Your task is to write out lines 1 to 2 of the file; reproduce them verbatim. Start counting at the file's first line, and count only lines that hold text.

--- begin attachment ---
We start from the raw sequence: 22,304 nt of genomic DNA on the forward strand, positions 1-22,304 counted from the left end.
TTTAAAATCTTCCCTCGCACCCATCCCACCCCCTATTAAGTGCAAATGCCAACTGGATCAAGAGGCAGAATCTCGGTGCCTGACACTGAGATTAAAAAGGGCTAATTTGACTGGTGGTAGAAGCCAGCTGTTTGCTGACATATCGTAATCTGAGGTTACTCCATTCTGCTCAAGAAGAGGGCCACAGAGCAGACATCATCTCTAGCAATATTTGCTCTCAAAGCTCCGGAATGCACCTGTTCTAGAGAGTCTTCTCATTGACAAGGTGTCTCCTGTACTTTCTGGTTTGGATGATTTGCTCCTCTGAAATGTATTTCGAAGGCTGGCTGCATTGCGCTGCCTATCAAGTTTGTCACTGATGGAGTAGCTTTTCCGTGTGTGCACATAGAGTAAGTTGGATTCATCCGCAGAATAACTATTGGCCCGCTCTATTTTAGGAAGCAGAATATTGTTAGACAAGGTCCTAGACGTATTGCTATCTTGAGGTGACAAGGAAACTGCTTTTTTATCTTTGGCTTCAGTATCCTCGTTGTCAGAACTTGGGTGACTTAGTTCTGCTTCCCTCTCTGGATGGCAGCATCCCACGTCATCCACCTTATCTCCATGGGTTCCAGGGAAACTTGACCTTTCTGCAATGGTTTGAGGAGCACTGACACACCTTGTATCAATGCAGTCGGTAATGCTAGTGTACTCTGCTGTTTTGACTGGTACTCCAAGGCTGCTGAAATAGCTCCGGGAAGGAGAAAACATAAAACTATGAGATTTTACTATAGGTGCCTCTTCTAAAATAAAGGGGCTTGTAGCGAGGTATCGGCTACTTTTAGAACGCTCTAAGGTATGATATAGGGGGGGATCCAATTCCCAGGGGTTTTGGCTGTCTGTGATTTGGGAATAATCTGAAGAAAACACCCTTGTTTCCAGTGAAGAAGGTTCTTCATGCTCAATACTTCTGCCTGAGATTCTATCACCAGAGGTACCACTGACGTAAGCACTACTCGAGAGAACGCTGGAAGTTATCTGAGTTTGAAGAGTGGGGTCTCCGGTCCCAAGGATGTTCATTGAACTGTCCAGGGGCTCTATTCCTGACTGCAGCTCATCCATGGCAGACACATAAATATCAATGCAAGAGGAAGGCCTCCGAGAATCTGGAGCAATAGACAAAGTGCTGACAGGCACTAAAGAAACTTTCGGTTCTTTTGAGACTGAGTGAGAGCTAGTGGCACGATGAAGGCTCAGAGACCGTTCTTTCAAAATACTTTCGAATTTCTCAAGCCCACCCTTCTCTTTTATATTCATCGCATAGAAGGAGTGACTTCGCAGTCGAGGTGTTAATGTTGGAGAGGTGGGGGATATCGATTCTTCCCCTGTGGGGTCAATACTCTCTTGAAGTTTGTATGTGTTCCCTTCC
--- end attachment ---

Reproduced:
We start from the raw sequence: 22,304 nt of genomic DNA on the forward strand, positions 1-22,304 counted from the left end.
TTTAAAATCTTCCCTCGCACCCATCCCACCCCCTATTAAGTGCAAATGCCAACTGGATCAAGAGGCAGAATCTCGGTGCCTGACACTGAGATTAAAAAGGGCTAATTTGACTGGTGGTAGAAGCCAGCTGTTTGCTGACATATCGTAATCTGAGGTTACTCCATTCTGCTCAAGAAGAGGGCCACAGAGCAGACATCATCTCTAGCAATATTTGCTCTCAAAGCTCCGGAATGCACCTGTTCTAGAGAGTCTTCTCATTGACAAGGTGTCTCCTGTACTTTCTGGTTTGGATGATTTGCTCCTCTGAAATGTATTTCGAAGGCTGGCTGCATTGCGCTGCCTATCAAGTTTGTCACTGATGGAGTAGCTTTTCCGTGTGTGCACATAGAGTAAGTTGGATTCATCCGCAGAATAACTATTGGCCCGCTCTATTTTAGGAAGCAGAATATTGTTAGACAAGGTCCTAGACGTATTGCTATCTTGAGGTGACAAGGAAACTGCTTTTTTATCTTTGGCTTCAGTATCCTCGTTGTCAGAACTTGGGTGACTTAGTTCTGCTTCCCTCTCTGGATGGCAGCATCCCACGTCATCCACCTTATCTCCATGGGTTCCAGGGAAACTTGACCTTTCTGCAATGGTTTGAGGAGCACTGACACACCTTGTATCAATGCAGTCGGTAATGCTAGTGTACTCTGCTGTTTTGACTGGTACTCCAAGGCTGCTGAAATAGCTCCGGGAAGGAGAAAACATAAAACTATGAGATTTTACTATAGGTGCCTCTTCTAAAATAAAGGGGCTTGTAGCGAGGTATCGGCTACTTTTAGAACGCTCTAAGGTATGATATAGGGGGGGATCCAATTCCCAGGGGTTTTGGCTGTCTGTGATTTGGGAATAATCTGAAGAAAACACCCTTGTTTCCAGTGAAGAAGGTTCTTCATGCTCAATACTTCTGCCTGAGATTCTATCACCAGAGGTACCACTGACGTAAGCACTACTCGAGAGAACGCTGGAAGTTATCTGAGTTTGAAGAGTGGGGTCTCCGGTCCCAAGGATGTTCATTGAACTGTCCAGGGGCTCTATTCCTGACTGCAGCTCATCCATGGCAGACACATAAATATCAATGCAAGAGGAAGGCCTCCGAGAATCTGGAGCAATAGACAAAGTGCTGACAGGCACTAAAGAAACTTTCGGTTCTTTTGAGACTGAGTGAGAGCTAGTGGCACGATGAAGGCTCAGAGACCGTTCTTTCAAAATACTTTCGAATTTCTCAAGCCCACCCTTCTCTTTTATATTCATCGCATAGAAGGAGTGACTTCGCAGTCGAGGTGTTAATGTTGGAGAGGTGGGGGATATCGATTCTTCCCCTGTGGGGTCAATACTCTCTTGAAGTTTGTATGTGTTCCCTTCC